Professor Wake has had major successes in research translation. For example, she secured and until recently was responsible for the Victorian Infant Hearing Screening Program (VIHSP), after a decade of epidemiological research and advocacy. VIHSP now screens over 70,000 babies annually, employs approximately 110 staff, and is springboarding a new program of ongoing population-based research into children's congenital hearing loss. Similarly successful statewide government-funded implementation has followed the sleep trials co-led with Dr Harriet Hiscock.
In 2013-17, her focus is on building platforms that can be used by generations of resarchers. She leads the Longitudinal Study of Australian Children's Child Health CheckPoint , a state-of-the art intergenerational physical health and biomarkers repository to advance knowledge of the genesis of non-communicable diseases.
- Growing up in Australia's Child Health CheckPoint
- VicCHILD (Victorian Childhood Hearing Impairment Longitudinal Databank)
- Memory Maestros
- APRN (Australian Paediatric Research Network)
- CRE in Child Language
Sung V, Hiscock H, Tang M, Mensah F, Nation M, Satzke C, Heine R, Stock A, Barr R, Wake M. Treating infant colic with the probiotic Lactobacillus reuteri: double-blind, placebo-controlled randomised trial. BMJ 2014;348:g2107
Wake M, Lycett K, Clifford S A, Sabin M A, Gunn J, Gibbon K, Hutton C, McCallum Z, Arnup S, Wittert G. Shared-care obesity management in 3-10 year old children: 12 month outcomes of HopSCOTCH randomised trial. BMJ 2013;346:f3092
Price AM, Wake M, Ukoumunne OC, Hiscock H.. Five-year follow-up of harms and benefits of behavioural infant sleep intervention: Randomized trial. Pediatrics 2012;130(4):643-651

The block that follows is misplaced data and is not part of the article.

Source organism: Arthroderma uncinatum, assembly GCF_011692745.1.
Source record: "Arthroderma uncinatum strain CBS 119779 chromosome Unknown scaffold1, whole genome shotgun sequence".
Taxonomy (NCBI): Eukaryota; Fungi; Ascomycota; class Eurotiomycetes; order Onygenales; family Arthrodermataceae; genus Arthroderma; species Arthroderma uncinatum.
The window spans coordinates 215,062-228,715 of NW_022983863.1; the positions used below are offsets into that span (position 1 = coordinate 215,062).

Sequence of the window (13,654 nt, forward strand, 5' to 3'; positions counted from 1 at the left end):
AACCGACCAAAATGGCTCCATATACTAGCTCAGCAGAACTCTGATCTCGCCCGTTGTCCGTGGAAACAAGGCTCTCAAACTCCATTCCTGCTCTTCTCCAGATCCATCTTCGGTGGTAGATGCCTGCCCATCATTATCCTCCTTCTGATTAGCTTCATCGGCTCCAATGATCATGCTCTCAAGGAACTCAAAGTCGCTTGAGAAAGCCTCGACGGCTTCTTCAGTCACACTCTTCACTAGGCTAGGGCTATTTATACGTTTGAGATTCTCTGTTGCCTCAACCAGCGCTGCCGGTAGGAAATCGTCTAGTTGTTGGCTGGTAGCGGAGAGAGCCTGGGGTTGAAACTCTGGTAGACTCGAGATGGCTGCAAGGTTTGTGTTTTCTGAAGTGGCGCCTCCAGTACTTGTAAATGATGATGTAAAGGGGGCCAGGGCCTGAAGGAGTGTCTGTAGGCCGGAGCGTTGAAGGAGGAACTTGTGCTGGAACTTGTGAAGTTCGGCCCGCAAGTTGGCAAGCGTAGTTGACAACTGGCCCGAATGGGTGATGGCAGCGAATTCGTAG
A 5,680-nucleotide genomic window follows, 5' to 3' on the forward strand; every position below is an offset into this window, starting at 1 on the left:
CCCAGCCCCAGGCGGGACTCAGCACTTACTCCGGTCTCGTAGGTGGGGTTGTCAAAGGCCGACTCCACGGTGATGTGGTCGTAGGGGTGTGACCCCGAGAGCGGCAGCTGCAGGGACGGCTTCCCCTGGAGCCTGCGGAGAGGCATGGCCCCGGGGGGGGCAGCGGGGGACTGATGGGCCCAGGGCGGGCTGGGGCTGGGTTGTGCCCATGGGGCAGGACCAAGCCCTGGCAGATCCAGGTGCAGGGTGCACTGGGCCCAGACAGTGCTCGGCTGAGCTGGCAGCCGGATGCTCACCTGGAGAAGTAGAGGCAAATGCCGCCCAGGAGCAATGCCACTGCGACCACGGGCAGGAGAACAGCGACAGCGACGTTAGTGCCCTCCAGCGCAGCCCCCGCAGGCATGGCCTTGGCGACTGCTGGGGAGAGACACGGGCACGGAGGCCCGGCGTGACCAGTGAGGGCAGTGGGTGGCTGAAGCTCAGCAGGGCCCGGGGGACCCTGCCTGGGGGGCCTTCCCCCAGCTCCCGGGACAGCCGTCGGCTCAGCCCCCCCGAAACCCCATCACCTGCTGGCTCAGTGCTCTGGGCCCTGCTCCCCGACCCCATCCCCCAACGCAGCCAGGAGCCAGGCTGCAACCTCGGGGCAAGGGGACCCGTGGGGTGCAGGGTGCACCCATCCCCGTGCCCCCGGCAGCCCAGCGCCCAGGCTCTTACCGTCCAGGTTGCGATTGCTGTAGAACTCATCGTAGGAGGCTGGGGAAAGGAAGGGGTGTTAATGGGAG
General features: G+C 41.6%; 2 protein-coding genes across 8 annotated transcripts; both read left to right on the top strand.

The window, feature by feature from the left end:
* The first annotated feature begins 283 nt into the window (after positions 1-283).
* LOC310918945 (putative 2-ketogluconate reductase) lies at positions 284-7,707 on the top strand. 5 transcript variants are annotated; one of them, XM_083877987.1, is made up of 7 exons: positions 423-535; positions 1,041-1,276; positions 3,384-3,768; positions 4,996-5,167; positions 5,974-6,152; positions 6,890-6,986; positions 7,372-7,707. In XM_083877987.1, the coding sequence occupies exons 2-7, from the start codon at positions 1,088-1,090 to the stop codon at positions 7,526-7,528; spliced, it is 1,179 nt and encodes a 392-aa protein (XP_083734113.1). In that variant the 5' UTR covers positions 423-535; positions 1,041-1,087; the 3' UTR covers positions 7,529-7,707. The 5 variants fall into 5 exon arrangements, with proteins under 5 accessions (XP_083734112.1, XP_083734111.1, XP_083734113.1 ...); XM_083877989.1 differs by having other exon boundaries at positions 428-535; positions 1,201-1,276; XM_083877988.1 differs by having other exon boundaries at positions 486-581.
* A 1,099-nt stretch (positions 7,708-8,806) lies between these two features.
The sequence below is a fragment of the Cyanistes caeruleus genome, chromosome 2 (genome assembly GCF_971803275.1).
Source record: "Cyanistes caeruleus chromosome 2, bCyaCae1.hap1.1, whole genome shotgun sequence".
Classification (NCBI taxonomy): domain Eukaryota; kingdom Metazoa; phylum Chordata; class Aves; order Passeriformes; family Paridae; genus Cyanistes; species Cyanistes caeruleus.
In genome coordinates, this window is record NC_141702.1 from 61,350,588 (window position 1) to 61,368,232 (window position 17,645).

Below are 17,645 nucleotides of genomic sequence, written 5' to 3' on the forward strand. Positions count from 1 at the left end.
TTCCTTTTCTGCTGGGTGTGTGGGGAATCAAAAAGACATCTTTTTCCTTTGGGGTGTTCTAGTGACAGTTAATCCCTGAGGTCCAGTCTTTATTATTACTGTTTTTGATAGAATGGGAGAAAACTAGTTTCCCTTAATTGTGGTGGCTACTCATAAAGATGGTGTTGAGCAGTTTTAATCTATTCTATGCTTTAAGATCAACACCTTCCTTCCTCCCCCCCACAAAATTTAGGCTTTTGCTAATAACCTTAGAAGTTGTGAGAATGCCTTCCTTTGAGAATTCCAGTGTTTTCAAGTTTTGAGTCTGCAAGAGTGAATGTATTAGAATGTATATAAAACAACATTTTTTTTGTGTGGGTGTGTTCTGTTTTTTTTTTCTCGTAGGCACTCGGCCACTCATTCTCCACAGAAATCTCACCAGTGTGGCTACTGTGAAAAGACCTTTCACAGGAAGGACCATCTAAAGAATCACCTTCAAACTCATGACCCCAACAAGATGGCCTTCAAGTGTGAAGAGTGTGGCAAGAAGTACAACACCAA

Wake M, Tobin S, Girolametto L, Ukoumunne O, Gold L, Levickis P, Sheehan J, Goldfeld S, Reilly S. Outcomes of population-based language promotion for slow-to-talk toddlers at ages 2 and 3 years: The Let's Learn Language cluster randomised controlled trial. BMJ 2011; 343,d4741
Wake M, Baur L, Gerner B, Gibbons K, Gold L, Gunn J, Levickis P, McCallum Z, Naughton G, Sanci L, Ukoumunne OC. Outcomes and costs of primary care surveillance and intervention for overweight or obese children: the LEAP 2 randomised controlled trial. BMJ 2009;339,b3308
Jansen PW, Mensah FK, Nicholson JM, Wake M. Family and neighbourhood socioeconomic inequalities in childhood trajectories of BMI and overweight: Longitudinal Study of Australian Children. PlosOne 2013;8(7):e69676
Sung V, Collett S, de Gooyer T, Hiscock H, Tang M, Wake M. Probiotics to prevent or treat excessive infant crying: systematic review and meta-analysis. JAMA Pediatrics 2013;167(12):1150-7.
Wake M, Tobin S, Levickis P, Gold L, Ukoumunne OC, Zens N, Goldfeld S, Le H, Law J, Reilly S. Randomized trial of a population-based home-delivered intervention for preschool language delay. Pediatrics 2013;132(4):e895-e904
Reilly S, Onslow M, Packman A, Cini E, Conway L, Ukoumunne OC, Bavin EL, Prior M, Eadie P, Block S, Wake M. Natural History of Stuttering to 4 Years of Age: A Prospective Community-Based Study. Pediatrics 2013;132(3):460-467
Jansen PW, Mensah FK, Clifford S, Nicholson JM, Wake M. Bidirectional associations between overweight and health-related quality of life from 4-11 years: Longitudinal Study of Australian Children. International Journal of Obesity 2013;37(10):1307-1313